then more and
2) From the list select the version of
SaPRA for your course.
3) Click on Start Profile.
4) Read through the introduction and
51 statements (3 were excluded as they
were institution specific & not
7 skill areas: Academic Writing, Academic
reading, Expectations, Individual skills,
Communication, IT, Library skills.
Self-rating scale of 1 to 5, 1 = low
confidence and 5 = high confidence in skill
778 first year students from 9 subject areas
Computing & IT
Health & Social care
Findings: Institutional 1
Top statements (selection from top 10):
Using computers for email and web (2.2)
Working with others (5.4)
Being more responsible for own learning
Making new friends (11.3)
Using ‘Office-type’ programs (12.2)
Using social networking sites (12.4)
Working to deadlines (13.3)
Findings: Institutional 1
Bottom statements (selection from bottom 10)
Giving a presentation (45.8)
Critically analysing texts (43.3)
Writing Bibliographies (39.8)
Understanding citations (39.4)
Finding a variety of sources (not just Google search)
Judging reliability of sources (36.8)
Skim reading (35.3)
Findings: Institutional 2
IT skills ranked 1st or 2nd in all subjects
except Health & Social care.
Library skills & academic reading ranked in
bottom three for all courses.
Health & Nursing significantly more
confident at participation in class
Psychology students significantly more
confident in academic writing.
Findings: Subject Based 1
Expectations Individual skills Communication
IT Library skills
Rank for each section
H & S found
Findings: Subject Based 2
The Student Voice
“It’s good to know that the institution cares about
“the statements are really good, because when
you are applying for a job […] the questions they
ask you in interviews are based around
communication skills and writing skills, or essays”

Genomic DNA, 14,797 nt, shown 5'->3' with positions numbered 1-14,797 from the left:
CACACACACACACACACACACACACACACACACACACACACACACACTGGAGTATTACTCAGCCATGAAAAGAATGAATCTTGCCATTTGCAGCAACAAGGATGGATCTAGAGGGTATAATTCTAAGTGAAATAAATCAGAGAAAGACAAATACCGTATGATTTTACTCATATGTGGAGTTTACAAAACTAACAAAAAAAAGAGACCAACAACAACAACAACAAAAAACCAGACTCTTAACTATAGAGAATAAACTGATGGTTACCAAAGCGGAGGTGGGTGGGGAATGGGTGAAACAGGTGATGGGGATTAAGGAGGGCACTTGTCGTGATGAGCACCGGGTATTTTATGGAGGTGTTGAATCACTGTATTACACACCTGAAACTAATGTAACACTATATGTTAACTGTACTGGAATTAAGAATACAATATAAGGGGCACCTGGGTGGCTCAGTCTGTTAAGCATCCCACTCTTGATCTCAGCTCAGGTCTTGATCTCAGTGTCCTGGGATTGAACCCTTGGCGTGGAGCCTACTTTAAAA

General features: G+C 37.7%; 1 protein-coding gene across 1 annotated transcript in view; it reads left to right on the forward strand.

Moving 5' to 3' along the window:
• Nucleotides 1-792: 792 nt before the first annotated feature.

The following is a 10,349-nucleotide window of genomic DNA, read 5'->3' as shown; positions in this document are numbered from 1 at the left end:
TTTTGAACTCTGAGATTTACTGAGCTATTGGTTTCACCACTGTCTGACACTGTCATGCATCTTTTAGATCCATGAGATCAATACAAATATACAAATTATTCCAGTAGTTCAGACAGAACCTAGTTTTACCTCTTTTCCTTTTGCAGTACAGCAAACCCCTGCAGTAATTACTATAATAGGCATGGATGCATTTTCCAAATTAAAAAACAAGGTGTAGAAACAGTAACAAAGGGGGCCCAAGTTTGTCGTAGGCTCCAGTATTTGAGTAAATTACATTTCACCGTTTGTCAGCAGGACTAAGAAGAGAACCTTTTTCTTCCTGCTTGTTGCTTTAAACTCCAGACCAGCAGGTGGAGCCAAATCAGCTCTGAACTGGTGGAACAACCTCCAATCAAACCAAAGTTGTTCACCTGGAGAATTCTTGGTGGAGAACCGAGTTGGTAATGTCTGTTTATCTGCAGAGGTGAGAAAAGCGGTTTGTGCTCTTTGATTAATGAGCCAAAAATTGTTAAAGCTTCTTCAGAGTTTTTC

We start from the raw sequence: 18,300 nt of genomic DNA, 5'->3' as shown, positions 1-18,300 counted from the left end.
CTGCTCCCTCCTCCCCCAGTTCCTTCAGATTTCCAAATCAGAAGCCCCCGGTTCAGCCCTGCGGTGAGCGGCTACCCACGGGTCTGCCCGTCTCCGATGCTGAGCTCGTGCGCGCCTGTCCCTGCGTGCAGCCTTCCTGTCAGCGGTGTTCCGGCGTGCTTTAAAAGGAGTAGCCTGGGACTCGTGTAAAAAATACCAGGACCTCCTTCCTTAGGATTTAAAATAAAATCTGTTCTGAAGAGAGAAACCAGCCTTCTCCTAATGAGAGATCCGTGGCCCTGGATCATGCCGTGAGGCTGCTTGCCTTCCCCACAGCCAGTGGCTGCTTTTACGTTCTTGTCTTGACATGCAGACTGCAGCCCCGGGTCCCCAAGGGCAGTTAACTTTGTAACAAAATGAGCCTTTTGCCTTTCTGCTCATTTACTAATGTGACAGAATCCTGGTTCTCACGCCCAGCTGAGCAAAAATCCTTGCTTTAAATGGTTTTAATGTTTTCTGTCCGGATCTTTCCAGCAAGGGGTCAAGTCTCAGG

“it’s going to be really useful when we are filling
out application forms or going for interviews and
we have got to sell ourselves”
• “I found it really time consuming…but I do
understand why, I do understand the
importance of it”
• “SaPRA has helped me to focus on what I
• “Key skills they are really important, I do
understand why you put it there. I do see
the importance of it”
The Student Voice
Comments from Staff
“[Sapra has] helped students to be more
strategic in the support that they seek”
“[SaPRA has] helped to inform interventions with
“having the cohort overview has helped to
contextualise study skills sessions”
“SaPRA has helped us to improve our personal
tutoring system – we have something to focus on
now that everybody can talk about”
• Year 1 Pharmacy module
• Difficulties with previous iterations, with
poor student evaluation scores received
• Mis-match between student and staff
• Large number of competencies to be
evidenced in paper PDF
• SaPRA helped to refocus course team and
provide effective context for development
• Develop Me! strategy has led to a
transformation of how we deal with issues
– Transition, initial engagement and ‘belonging’
within the University community
– Retention of students, especially on STEM
– Engagement of students living at home
• How do you deal with student expectations
and varying levels of skills?
• What input do personal tutors have in
helping to manage the process of
• How difficult is it to move forward
curriculum change at your institution?